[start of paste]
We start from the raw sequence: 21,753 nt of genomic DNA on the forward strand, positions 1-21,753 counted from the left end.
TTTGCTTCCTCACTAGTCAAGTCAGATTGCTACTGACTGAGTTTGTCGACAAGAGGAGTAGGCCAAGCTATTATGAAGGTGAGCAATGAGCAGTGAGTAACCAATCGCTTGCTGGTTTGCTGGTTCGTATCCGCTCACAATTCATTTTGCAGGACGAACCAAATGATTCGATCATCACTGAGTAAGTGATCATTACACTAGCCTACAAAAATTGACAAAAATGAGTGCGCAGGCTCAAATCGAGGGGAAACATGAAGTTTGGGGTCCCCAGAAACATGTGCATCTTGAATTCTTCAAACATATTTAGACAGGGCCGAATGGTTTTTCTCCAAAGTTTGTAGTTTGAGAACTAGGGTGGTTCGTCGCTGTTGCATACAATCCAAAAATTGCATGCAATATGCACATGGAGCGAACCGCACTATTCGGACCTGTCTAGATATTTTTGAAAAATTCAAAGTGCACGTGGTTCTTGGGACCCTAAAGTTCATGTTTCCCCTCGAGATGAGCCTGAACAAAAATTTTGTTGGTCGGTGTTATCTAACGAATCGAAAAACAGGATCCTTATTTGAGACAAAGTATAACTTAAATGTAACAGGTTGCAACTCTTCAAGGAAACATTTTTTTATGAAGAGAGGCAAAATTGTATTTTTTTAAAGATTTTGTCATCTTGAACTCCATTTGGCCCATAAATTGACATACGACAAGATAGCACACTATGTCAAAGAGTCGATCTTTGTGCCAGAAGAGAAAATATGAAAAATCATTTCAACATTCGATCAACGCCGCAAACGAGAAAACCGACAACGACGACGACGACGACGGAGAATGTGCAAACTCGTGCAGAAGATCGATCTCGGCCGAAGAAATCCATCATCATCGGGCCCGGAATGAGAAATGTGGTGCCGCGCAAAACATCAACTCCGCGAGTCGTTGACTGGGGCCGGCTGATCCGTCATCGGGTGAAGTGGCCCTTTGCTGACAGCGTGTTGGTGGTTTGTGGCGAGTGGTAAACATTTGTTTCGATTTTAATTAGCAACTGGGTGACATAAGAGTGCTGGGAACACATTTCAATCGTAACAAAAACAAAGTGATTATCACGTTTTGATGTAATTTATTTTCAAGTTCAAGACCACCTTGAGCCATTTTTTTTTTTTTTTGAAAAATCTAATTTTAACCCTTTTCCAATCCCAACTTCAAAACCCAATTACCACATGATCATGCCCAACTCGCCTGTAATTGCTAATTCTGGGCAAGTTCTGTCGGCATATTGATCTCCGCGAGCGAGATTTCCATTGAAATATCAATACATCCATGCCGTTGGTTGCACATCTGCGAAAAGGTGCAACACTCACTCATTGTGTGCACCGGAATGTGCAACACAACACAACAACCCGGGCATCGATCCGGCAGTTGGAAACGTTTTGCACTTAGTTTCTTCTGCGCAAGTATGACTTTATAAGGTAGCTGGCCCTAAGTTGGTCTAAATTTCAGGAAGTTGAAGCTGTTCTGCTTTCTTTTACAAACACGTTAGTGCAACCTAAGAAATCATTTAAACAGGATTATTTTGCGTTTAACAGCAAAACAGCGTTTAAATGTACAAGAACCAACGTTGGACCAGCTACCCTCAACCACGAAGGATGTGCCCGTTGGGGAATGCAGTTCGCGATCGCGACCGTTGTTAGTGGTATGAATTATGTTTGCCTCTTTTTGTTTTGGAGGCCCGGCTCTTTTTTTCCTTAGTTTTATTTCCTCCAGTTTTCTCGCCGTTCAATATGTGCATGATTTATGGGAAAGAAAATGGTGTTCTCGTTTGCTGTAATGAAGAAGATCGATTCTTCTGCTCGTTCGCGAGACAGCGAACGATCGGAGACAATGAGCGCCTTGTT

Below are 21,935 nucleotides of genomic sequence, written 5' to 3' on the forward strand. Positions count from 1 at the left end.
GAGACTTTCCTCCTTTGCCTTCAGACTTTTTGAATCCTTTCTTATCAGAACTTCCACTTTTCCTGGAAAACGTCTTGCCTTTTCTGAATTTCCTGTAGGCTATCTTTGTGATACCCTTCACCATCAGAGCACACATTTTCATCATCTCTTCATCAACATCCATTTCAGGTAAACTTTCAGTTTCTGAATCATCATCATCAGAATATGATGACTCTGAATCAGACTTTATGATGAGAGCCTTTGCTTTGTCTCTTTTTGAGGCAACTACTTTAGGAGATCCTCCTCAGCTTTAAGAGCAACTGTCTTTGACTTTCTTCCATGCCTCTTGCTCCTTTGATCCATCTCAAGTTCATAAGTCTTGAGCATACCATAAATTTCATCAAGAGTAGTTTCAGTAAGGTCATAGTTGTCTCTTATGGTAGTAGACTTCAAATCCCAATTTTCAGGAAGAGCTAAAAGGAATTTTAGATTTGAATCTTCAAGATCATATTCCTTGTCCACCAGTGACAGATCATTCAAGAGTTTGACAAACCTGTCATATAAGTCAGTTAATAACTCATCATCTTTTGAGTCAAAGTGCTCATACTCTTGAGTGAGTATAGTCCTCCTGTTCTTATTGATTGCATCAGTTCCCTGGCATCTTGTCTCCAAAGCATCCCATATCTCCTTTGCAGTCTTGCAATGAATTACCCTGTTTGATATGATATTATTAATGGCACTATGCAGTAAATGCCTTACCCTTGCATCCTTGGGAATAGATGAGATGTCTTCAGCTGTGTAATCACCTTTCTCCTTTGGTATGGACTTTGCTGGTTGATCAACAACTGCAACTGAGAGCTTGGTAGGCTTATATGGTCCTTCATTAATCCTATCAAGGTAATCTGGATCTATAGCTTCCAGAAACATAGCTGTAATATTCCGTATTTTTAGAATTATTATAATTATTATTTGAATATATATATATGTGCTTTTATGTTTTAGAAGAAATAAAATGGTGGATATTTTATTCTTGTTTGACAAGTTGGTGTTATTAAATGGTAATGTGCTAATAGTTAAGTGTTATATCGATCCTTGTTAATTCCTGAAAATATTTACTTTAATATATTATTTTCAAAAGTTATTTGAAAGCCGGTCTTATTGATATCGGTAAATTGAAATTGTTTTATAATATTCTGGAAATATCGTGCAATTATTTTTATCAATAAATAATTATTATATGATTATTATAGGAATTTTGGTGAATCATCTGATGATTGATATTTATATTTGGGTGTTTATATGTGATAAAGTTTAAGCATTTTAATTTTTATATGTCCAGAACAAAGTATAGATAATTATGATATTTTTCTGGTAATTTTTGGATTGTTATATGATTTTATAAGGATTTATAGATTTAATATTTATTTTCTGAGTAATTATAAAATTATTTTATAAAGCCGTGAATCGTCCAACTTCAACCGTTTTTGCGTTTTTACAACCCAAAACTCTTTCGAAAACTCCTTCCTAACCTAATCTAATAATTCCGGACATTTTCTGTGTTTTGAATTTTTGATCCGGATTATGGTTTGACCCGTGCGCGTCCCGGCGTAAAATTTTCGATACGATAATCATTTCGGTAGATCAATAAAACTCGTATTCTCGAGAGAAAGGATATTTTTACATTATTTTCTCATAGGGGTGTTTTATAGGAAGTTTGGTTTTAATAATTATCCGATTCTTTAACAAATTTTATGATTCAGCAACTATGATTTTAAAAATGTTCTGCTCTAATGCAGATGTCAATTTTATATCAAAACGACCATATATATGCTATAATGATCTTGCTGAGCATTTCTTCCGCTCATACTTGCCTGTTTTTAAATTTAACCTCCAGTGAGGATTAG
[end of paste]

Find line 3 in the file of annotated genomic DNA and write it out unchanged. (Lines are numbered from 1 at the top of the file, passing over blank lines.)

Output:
Below are 21,935 nucleotides of genomic sequence, written 5' to 3' on the forward strand. Positions count from 1 at the left end.